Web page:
There is a troubling disconnect between the number of people who have alcohol use disorder and those who are actually getting professional help for alcoholism — and not because they haven’t seen a healthcare provider.
Researchers at Washington University School of Medicine in St. Louis evaluated survey data from more than 200,000 people who reported varying levels of alcohol use or abuse. They found that most of the people who had alcohol use disorder saw a doctor regularly for other health concerns, but fewer than 1 in 10 received treatment for alcoholism.
Among those surveyed, 8% met the criteria for alcohol use disorder, and 81% of those who met that criteria sought care at a doctor’s office or hospital within the last year. However, only 12% said that a healthcare provider advised them to reduce their alcohol intake, and 5% were offered information on alcohol use disorder treatment.
Even more troubling, only 6% received treatment for alcoholism, but some of them weren’t referred by their doctor — they took the initiative themselves to get professional help.
“It’s not that these people aren’t in the healthcare system,” said Carrie Mintz, M.D., an assistant professor of psychiatry and first author of the study. “But although they see doctors regularly, the vast majority aren’t getting the help they need.”
The Impact on Girls & Women
Even though TV shows and movies often depict alcoholism as a men’s disease, it is a condition that also affects adolescent girls and women.
In 2019, 4.5% of women drank heavily in the previous month, while 22.2% of women age 18 and older struggled with binge drinking in the previous month. That same year, binge drinking was more common among high school girls (15%) than boys (13%). Overall, about 8% of women ages 18-25 suffered from alcohol use disorder in 2019.
And the rate of alcoholism among adolescent girls and women has only grown as the COVID-19 pandemic continues with no end in sight.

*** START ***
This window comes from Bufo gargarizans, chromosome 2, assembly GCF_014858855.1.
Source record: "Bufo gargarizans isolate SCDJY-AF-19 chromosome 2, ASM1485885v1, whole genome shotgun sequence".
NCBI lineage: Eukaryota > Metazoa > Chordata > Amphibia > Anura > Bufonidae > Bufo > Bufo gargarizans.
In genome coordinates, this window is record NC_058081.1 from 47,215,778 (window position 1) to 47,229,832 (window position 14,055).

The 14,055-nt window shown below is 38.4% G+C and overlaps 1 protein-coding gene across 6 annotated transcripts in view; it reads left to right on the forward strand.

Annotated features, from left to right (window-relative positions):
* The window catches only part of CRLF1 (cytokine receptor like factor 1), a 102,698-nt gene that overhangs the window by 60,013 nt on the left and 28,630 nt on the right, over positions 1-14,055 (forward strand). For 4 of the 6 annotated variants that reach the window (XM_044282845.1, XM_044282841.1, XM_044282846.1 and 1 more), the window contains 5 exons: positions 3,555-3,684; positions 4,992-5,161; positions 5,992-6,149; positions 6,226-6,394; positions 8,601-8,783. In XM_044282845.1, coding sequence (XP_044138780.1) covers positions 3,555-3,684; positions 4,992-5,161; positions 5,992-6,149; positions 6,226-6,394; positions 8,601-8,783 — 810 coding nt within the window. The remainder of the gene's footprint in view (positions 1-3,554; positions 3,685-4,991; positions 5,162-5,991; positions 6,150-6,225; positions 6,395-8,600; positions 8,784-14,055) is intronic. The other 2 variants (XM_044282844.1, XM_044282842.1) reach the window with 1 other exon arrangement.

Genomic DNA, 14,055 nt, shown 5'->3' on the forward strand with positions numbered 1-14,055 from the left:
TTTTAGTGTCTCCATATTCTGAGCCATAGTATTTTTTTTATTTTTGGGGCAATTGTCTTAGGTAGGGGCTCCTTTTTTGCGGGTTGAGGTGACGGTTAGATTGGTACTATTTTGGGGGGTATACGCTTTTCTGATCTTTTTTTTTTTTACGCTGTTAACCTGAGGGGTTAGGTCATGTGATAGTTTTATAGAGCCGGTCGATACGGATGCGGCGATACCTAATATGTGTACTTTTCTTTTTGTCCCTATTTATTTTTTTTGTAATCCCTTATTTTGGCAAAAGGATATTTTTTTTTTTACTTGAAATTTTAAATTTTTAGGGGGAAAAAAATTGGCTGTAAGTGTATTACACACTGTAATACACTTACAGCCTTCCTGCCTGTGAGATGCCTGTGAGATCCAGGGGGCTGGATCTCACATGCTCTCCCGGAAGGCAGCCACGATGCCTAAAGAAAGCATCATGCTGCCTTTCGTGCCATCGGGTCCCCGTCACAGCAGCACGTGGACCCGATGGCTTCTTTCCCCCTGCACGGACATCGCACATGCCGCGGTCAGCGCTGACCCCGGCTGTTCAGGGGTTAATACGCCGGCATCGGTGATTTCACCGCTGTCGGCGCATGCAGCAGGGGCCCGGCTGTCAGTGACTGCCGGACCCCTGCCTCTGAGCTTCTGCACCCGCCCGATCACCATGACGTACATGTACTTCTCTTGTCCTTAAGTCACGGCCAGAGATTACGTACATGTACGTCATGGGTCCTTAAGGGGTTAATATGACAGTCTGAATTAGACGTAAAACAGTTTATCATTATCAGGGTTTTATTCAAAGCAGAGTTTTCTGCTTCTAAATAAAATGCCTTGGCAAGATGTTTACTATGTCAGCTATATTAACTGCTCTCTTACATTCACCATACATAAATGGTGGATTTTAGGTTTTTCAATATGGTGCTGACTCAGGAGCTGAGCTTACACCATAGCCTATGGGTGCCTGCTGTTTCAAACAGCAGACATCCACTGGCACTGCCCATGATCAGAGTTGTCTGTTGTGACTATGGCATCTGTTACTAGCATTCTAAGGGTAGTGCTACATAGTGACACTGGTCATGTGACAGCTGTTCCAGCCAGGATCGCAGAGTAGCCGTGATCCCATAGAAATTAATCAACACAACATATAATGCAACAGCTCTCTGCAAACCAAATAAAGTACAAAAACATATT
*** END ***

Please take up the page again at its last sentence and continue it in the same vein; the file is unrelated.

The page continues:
Alcohol sales in the United States have increased in the aftermath of the lockdown mitigations, researchers at Washington University School of Medicine in St. Louis said, and access to doctor’s offices, Alcoholics Anonymous groups, and other resources has been drastically reduced.
As a result, nearly 1 in 5 women have started to drink more heavily compared with before the pandemic, according to a RAND Corporation Study.
How to Advocate for Yourself
So why aren’t people getting the treatment they need for alcohol use disorder? There isn’t one simple, clear answer, but researchers speculate that it might be a matter of training and education.
“Some primary care doctors may not feel comfortable telling patients they should cut down on drinking, prescribing medication to help them cut back, or referring them to treatment because they don’t specialize in treating alcohol misuse, but the result is that many people who need treatment aren’t getting it,” said Laura Jean Bierut, M.D., researcher at Washington University School of Medicine in St. Louis and senior study author.
Where does that leave patients?
Remember that you always have the right to ask your healthcare provider questions about your health. If you are worried about developing alcoholism, these are some questions you can ask your doctor:
- Should I be concerned about how much I’ve been drinking?
- Am I putting my health at risk if I don’t change my drinking habits?
- Do I have any health concerns because of how much I’ve been drinking?
- What are the treatment options for alcohol use disorder?
- Where can I get help for alcohol use disorder?
You are the best advocate for your health, so if you ever have any questions or doubts, it is in your power to ask your provider for answers.